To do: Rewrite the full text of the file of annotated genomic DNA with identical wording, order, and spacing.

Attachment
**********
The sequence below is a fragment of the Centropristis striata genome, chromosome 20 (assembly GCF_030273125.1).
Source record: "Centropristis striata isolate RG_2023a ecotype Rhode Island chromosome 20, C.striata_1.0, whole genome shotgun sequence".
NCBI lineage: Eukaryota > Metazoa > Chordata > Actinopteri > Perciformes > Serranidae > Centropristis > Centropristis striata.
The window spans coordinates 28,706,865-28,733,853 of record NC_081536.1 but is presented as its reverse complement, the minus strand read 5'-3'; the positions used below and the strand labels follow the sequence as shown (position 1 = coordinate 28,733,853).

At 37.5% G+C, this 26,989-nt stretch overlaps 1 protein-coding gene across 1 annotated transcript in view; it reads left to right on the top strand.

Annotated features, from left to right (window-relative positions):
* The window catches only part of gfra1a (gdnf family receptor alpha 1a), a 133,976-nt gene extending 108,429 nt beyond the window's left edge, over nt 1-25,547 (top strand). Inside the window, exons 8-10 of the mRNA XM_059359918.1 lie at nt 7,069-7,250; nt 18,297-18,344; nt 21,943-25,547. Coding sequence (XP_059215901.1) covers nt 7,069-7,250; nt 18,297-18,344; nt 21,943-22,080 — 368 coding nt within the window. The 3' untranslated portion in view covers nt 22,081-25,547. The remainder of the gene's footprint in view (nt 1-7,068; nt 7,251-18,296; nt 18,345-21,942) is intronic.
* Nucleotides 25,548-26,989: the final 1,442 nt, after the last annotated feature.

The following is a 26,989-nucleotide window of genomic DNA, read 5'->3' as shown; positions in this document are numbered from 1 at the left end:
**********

The sequence below is a fragment of the Centropristis striata genome, chromosome 20 (assembly GCF_030273125.1).
Source record: "Centropristis striata isolate RG_2023a ecotype Rhode Island chromosome 20, C.striata_1.0, whole genome shotgun sequence".
NCBI lineage: Eukaryota > Metazoa > Chordata > Actinopteri > Perciformes > Serranidae > Centropristis > Centropristis striata.
The window spans coordinates 28,706,865-28,733,853 of record NC_081536.1 but is presented as its reverse complement, the minus strand read 5'-3'; the positions used below and the strand labels follow the sequence as shown (position 1 = coordinate 28,733,853).

At 37.5% G+C, this 26,989-nt stretch overlaps 1 protein-coding gene across 1 annotated transcript in view; it reads left to right on the top strand.

Annotated features, from left to right (window-relative positions):
* The window catches only part of gfra1a (gdnf family receptor alpha 1a), a 133,976-nt gene extending 108,429 nt beyond the window's left edge, over nt 1-25,547 (top strand). Inside the window, exons 8-10 of the mRNA XM_059359918.1 lie at nt 7,069-7,250; nt 18,297-18,344; nt 21,943-25,547. Coding sequence (XP_059215901.1) covers nt 7,069-7,250; nt 18,297-18,344; nt 21,943-22,080 — 368 coding nt within the window. The 3' untranslated portion in view covers nt 22,081-25,547. The remainder of the gene's footprint in view (nt 1-7,068; nt 7,251-18,296; nt 18,345-21,942) is intronic.
* Nucleotides 25,548-26,989: the final 1,442 nt, after the last annotated feature.

The following is a 26,989-nucleotide window of genomic DNA, read 5'->3' as shown; positions in this document are numbered from 1 at the left end: